Oct 10,2022 – JORDAN TIMES /
In less than one month, Israel will hold its fifth national elections in four years. The Israeli press is filled with endless commentary, reports of polls showing who’s up and who’s down, early finger-pointing assessing blame, and a pervasive sense of gloom acknowledging that whatever the vote tally, the future will be no brighter or more certain than the present.
What’s crystal clear is that this election, like the previous four, has one main concern: Will Benjamin Netanyahu return as the head of government? There are other issues, to be sure, like whether the hardline ultra-religious parties will hold sway over a range of policies that secure certain privileges for their followers, or whether Netanyahu will be held accountable in the criminal proceedings against him. But for a majority of Israeli voters and, it appears, for US policymakers, the central issue is: “Will the future of Israel be one with or without Netanyahu?”
As the weekly polls demonstrate, this election’s outcome will be as muddy as the last four. The coalition of parties supporting Netanyahu may reach the magic number of 61 Knesset seats (a simple majority), or they may fall short, bringing paralysis and calls for a sixth election. No current polls predict a clear 61 seats to the not-Netanyahu crowd.
The only way that either the “with” or “without” blocs could rise comfortably above 61 would be with the inclusion of an Arab party, which appears unlikely. Having denounced the current “Change government” for including a conservative Arab party (despite having courted them himself), it’s unlikely that Netanyahu would include them now. Nor would the anti-Netanyahu coalition, with one of its major parties having expressed reservations about serving in another coalition government dependent on Arab votes.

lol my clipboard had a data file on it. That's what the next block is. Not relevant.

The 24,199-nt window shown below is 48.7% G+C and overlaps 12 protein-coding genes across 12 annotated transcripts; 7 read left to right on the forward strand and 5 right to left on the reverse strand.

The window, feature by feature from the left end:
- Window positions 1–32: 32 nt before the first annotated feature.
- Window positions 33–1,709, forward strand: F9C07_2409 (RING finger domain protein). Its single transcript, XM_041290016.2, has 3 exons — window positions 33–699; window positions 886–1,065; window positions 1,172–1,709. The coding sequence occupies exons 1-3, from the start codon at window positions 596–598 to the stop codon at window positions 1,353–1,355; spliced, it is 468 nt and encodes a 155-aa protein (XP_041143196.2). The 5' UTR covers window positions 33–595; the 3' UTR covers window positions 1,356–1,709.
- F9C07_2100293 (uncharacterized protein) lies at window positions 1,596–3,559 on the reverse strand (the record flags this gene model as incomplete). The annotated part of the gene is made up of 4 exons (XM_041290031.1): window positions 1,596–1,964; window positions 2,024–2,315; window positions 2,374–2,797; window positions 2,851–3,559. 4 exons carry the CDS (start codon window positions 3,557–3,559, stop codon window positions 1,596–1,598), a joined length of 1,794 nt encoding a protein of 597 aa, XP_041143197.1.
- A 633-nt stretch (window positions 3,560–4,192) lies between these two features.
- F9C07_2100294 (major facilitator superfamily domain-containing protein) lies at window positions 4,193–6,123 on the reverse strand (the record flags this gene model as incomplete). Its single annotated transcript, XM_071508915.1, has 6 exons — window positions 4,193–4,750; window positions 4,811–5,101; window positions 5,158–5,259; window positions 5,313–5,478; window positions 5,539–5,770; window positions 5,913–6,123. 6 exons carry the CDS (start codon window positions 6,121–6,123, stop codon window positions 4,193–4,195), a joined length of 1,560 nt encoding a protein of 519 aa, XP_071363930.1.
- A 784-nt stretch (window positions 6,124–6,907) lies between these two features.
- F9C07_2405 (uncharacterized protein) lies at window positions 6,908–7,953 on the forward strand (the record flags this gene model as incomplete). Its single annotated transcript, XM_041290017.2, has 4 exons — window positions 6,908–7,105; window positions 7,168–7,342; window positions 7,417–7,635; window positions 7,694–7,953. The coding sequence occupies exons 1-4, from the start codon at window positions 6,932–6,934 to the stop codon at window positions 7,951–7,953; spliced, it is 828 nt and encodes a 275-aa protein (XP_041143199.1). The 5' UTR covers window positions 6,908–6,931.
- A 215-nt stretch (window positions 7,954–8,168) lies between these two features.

Even if the Netanyahu coalition wins 59 seats to the opposition’s 56, with control of government possible with the passive support of an Arab party, such a government would likely be relentlessly hounded by Netanyahu as a “minority” (i.e., a minority of Jews) government, in the same way that he and Ariel Sharon hounded Yitzhak Rabin’s government in the 1990s.
Just 19 months ago, before the last Israeli election, I wrote that ousting Netanyahu would not only fail to improve Palestinian lives and rights, but also might make them worse. I feared that, based on a fragile coalition, the “Change government” would feel the need to protect its right flank by demonstrating toughness vis-a-vis Palestinians and support for the settlement enterprise. And, as an anti-Netanyahu coalition including parties from the center and right and even a conservative Arab party, the “Change government” would be heralded by US liberals, giving it licence to pursue whatever policies necessary to remain in power. This is exactly what happened.
The “Change government” followed the very same policies as the previous government, in some cases, worse. Settlements expanded; land confiscations continued, as did the release of “state lands” for the exclusive use of settlers; repression intensified, including the use of deadly force and mass arrests; provocations by settlers in Jerusalem and the West Bank were largely met with a blind eye; and policies designed to weaken the Palestinian Authority continued to be standard operating procedure.
If anything changed, it was US silence in response to these ‘Change government’ behaviours. The guiding principle of US policy toward the Israeli-Palestinian arena has been pathetically reduced to doing nothing to damage the chances of the anti-Netanyahu forces staying in power and now winning in November, with Palestinians paying a steep price in life and liberty.
Most troubling is that if Netanyahu had been in charge, the US might have been inclined to publicly criticize his actions. But the “Change” crowd received nary a slap on the wrist, except an occasional expression of US “concern”.
A year and a half later, there’s another Israeli election with the same concerns and, most likely, the same outcome. Again, the only big issue is whether Netanyahu is returned as the head of government. To rip off the veneer of “Change” and force the US liberal establishment to confront the horrifying reality of Israeli policies toward Palestinians and act against them, I’m forced to hope for a Netanyahu win.
The writer is president of the Washington-based Arab American Institute
Categories: Arab World, Asia, Israel, Middle East, Palestine
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